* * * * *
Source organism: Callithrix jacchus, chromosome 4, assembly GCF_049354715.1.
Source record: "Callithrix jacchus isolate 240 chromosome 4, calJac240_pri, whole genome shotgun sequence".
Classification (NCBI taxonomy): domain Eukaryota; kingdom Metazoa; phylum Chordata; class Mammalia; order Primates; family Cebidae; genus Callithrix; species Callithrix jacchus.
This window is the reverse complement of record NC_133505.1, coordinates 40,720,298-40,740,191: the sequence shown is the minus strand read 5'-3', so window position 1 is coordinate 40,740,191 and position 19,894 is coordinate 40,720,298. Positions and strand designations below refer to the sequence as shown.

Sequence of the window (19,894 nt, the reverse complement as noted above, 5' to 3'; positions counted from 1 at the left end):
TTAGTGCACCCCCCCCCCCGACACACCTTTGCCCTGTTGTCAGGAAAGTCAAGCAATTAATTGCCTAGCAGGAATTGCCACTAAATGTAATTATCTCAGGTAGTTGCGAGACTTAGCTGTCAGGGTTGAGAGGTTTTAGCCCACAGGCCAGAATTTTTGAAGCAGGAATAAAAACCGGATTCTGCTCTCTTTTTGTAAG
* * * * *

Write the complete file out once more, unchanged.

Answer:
Source organism: Callithrix jacchus, chromosome 4, assembly GCF_049354715.1.
Source record: "Callithrix jacchus isolate 240 chromosome 4, calJac240_pri, whole genome shotgun sequence".
Classification (NCBI taxonomy): domain Eukaryota; kingdom Metazoa; phylum Chordata; class Mammalia; order Primates; family Cebidae; genus Callithrix; species Callithrix jacchus.
This window is the reverse complement of record NC_133505.1, coordinates 40,720,298-40,740,191: the sequence shown is the minus strand read 5'-3', so window position 1 is coordinate 40,740,191 and position 19,894 is coordinate 40,720,298. Positions and strand designations below refer to the sequence as shown.

Sequence of the window (19,894 nt, the reverse complement as noted above, 5' to 3'; positions counted from 1 at the left end):
TTAGTGCACCCCCCCCCCCGACACACCTTTGCCCTGTTGTCAGGAAAGTCAAGCAATTAATTGCCTAGCAGGAATTGCCACTAAATGTAATTATCTCAGGTAGTTGCGAGACTTAGCTGTCAGGGTTGAGAGGTTTTAGCCCACAGGCCAGAATTTTTGAAGCAGGAATAAAAACCGGATTCTGCTCTCTTTTTGTAAG